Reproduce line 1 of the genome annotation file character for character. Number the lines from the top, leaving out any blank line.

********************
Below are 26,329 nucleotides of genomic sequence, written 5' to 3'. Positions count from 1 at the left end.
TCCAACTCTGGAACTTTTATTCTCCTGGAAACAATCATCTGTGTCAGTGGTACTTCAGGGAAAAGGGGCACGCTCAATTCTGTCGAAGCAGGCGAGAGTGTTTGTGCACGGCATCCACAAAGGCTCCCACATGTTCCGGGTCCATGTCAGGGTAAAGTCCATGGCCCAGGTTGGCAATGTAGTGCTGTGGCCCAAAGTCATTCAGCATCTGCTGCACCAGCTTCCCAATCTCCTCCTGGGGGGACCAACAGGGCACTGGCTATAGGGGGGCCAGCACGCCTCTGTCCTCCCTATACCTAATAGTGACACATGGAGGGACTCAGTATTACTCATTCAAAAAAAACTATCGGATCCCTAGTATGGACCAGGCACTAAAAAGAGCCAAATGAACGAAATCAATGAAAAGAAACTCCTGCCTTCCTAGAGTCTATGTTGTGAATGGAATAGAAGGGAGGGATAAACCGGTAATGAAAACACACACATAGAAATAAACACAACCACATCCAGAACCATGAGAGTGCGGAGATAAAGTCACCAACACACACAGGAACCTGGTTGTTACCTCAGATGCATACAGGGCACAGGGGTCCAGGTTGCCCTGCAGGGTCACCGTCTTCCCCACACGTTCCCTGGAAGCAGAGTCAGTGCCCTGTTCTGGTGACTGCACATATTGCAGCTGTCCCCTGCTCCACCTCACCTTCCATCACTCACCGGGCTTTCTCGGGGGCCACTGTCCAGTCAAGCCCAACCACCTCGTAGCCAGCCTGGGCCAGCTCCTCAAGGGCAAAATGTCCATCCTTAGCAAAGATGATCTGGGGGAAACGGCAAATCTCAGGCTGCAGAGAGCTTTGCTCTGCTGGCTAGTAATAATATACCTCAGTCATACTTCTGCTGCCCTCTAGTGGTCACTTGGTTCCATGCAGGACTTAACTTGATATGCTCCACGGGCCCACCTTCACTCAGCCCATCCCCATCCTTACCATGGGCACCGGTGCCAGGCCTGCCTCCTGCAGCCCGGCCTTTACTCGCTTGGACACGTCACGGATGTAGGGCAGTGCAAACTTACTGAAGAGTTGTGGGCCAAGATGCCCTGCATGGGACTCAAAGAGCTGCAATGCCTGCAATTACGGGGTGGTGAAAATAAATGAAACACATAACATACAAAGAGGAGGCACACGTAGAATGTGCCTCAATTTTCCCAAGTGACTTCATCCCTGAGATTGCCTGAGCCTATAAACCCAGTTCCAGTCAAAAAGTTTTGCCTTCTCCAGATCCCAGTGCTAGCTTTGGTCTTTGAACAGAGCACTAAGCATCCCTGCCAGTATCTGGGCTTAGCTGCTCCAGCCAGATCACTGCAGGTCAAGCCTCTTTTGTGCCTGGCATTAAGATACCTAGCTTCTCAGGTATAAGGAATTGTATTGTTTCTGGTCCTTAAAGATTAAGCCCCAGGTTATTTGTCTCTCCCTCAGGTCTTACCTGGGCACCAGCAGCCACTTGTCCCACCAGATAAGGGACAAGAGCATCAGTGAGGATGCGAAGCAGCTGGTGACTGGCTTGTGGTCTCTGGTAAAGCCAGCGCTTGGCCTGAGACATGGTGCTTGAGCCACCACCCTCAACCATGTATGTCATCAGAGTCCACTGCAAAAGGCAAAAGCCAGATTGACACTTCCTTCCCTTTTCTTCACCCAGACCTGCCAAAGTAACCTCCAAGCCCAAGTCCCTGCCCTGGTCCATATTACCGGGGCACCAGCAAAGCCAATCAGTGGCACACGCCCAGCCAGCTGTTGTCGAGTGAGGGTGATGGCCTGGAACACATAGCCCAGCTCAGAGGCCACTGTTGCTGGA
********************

Below are 26,329 nucleotides of genomic sequence, written 5' to 3'. Positions count from 1 at the left end.